TAMPA, Fla — Some political watchers say they’ve never seen anything like it.
In the days following the uprising in Washington, D.C., thousands of Republican voters across Tampa Bay have switched their party affiliation.
While some Democrats have done the same, it’s not nearly as many.
Nearly 3,000 registered Republicans in Hillsborough, Pinellas, Pasco, Polk and Sarasota counties have taken steps to leave their now-former party.
Most have opted to re-register as independents or no party affiliation, while a handful have switched their affiliation to Democratic.
“There’s no question there’s a visceral reaction to what happened last week,” said 10Tampa Bay Political Expert Lars Hafner.
Political watchers say it’s unprecedented.
In the same period after the 2016 presidential election, 1,087 voters in the area’s five largest counties switched their registration. This year as of January 15 it was 4,343.
A comparison between the first two weeks of this year and 2017 shows in Hillsborough County --since the January 6th siege at the Capitol -- 880 Republicans switched party affiliation. In 2017 it was 18.
In Pinellas, 1,045 have switched so far this year. In 2017 it was 113.
In Pasco County, over the past two weeks, 522 registered Republicans have changed their party affiliation. In 2017 that number was just 14.
“And the more this Trump stuff carries on, the more you’re going to see people trying to land in an area they feel more comfortable with,” Hafner explained. “And that’s going to upset the apple cart as far as the party structure here in Florida.”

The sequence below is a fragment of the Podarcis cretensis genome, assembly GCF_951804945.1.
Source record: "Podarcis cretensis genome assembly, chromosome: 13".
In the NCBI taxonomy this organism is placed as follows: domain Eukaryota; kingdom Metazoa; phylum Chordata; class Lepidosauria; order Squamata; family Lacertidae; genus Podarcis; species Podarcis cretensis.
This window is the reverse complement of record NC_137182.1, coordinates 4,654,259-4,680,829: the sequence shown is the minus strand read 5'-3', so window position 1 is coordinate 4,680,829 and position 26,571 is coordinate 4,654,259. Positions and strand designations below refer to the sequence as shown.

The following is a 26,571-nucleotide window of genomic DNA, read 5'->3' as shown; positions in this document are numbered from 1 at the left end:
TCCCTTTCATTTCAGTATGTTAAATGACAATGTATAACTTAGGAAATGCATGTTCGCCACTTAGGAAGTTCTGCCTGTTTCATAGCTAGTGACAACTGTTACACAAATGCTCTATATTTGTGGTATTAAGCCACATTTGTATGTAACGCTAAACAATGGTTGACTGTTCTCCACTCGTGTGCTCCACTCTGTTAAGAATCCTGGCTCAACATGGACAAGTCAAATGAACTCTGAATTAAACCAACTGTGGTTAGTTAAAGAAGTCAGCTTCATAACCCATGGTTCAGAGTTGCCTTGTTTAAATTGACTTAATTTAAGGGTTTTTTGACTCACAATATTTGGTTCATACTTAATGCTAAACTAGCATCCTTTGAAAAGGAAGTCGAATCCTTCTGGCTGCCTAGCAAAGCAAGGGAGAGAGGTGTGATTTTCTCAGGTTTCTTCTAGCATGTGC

Voters will sometimes switch party affiliation to participate in Florida’s primaries, but this migration has taken place in just a handful of days since the events in D.C.
“That could’ve been the final straw,” said Political Analyst Susan MacManus. “The riots in the capital and the president’s sort of tepid response to it could’ve been the final straw for some people.”
While the number of Republicans switching parties represents only a half of a percent of registered GOP voters, it could also become significant in a state like Florida.
“Two thousand here, two thousand there, or someplace else in the state and so forth, brings us back to a purple state again,” Hafner said. “While the trend had been moving more towards being a red state.”
MacManus thinks the state was still a toss-up before this happened, but she agrees it will hurt the GOP if they don’t make adjustments.
“Time is of the essence to figure out who it is that’s abandoning the party and why,” she said.
Local election supervisors 10 Tampa Bay reached out to all had no comment. But political experts say it's clear: voters are sending a message.
“The bottom line is they don’t want the label anymore,” Hafner said. “They don’t want to be associated with the Republican Party that’s associated with a Donald Trump.”
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